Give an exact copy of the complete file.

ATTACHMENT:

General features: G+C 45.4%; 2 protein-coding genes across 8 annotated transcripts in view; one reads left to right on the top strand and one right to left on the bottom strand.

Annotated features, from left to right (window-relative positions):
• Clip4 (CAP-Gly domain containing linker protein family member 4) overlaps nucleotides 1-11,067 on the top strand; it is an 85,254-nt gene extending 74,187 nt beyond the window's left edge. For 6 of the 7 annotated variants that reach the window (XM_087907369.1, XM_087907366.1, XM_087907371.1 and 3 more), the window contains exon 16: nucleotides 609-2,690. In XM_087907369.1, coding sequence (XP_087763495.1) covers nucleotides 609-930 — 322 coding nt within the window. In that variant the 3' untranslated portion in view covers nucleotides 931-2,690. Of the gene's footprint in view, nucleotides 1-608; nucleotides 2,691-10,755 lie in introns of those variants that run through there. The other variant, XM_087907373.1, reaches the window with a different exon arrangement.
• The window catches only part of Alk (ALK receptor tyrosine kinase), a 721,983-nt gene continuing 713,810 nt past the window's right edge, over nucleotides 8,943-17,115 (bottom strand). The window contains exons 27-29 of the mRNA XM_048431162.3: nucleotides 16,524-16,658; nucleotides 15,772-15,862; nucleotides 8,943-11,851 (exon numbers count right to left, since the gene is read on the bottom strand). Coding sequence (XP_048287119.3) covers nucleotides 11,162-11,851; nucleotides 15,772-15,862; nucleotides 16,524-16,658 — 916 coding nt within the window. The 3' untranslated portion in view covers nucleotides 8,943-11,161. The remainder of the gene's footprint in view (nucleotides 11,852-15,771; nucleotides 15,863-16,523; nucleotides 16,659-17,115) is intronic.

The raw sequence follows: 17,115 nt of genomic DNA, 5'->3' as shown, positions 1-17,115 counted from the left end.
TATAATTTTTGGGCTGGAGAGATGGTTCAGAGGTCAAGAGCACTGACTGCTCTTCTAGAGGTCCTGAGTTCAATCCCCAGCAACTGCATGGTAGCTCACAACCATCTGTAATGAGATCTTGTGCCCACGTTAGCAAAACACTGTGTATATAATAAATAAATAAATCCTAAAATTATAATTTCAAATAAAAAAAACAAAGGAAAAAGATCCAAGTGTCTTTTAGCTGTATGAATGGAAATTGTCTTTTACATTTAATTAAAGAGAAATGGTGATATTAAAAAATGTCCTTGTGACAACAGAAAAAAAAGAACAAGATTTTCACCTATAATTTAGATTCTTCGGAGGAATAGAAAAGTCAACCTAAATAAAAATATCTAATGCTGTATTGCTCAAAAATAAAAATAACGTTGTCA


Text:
General features: G+C 45.4%; 2 protein-coding genes across 8 annotated transcripts in view; one reads left to right on the top strand and one right to left on the bottom strand.

Annotated features, from left to right (window-relative positions):
• Clip4 (CAP-Gly domain containing linker protein family member 4) overlaps nucleotides 1-11,067 on the top strand; it is an 85,254-nt gene extending 74,187 nt beyond the window's left edge. For 6 of the 7 annotated variants that reach the window (XM_087907369.1, XM_087907366.1, XM_087907371.1 and 3 more), the window contains exon 16: nucleotides 609-2,690. In XM_087907369.1, coding sequence (XP_087763495.1) covers nucleotides 609-930 — 322 coding nt within the window. In that variant the 3' untranslated portion in view covers nucleotides 931-2,690. Of the gene's footprint in view, nucleotides 1-608; nucleotides 2,691-10,755 lie in introns of those variants that run through there. The other variant, XM_087907373.1, reaches the window with a different exon arrangement.
• The window catches only part of Alk (ALK receptor tyrosine kinase), a 721,983-nt gene continuing 713,810 nt past the window's right edge, over nucleotides 8,943-17,115 (bottom strand). The window contains exons 27-29 of the mRNA XM_048431162.3: nucleotides 16,524-16,658; nucleotides 15,772-15,862; nucleotides 8,943-11,851 (exon numbers count right to left, since the gene is read on the bottom strand). Coding sequence (XP_048287119.3) covers nucleotides 11,162-11,851; nucleotides 15,772-15,862; nucleotides 16,524-16,658 — 916 coding nt within the window. The 3' untranslated portion in view covers nucleotides 8,943-11,161. The remainder of the gene's footprint in view (nucleotides 11,852-15,771; nucleotides 15,863-16,523; nucleotides 16,659-17,115) is intronic.

The raw sequence follows: 17,115 nt of genomic DNA, 5'->3' as shown, positions 1-17,115 counted from the left end.
TATAATTTTTGGGCTGGAGAGATGGTTCAGAGGTCAAGAGCACTGACTGCTCTTCTAGAGGTCCTGAGTTCAATCCCCAGCAACTGCATGGTAGCTCACAACCATCTGTAATGAGATCTTGTGCCCACGTTAGCAAAACACTGTGTATATAATAAATAAATAAATCCTAAAATTATAATTTCAAATAAAAAAAACAAAGGAAAAAGATCCAAGTGTCTTTTAGCTGTATGAATGGAAATTGTCTTTTACATTTAATTAAAGAGAAATGGTGATATTAAAAAATGTCCTTGTGACAACAGAAAAAAAAGAACAAGATTTTCACCTATAATTTAGATTCTTCGGAGGAATAGAAAAGTCAACCTAAATAAAAATATCTAATGCTGTATTGCTCAAAAATAAAAATAACGTTGTCA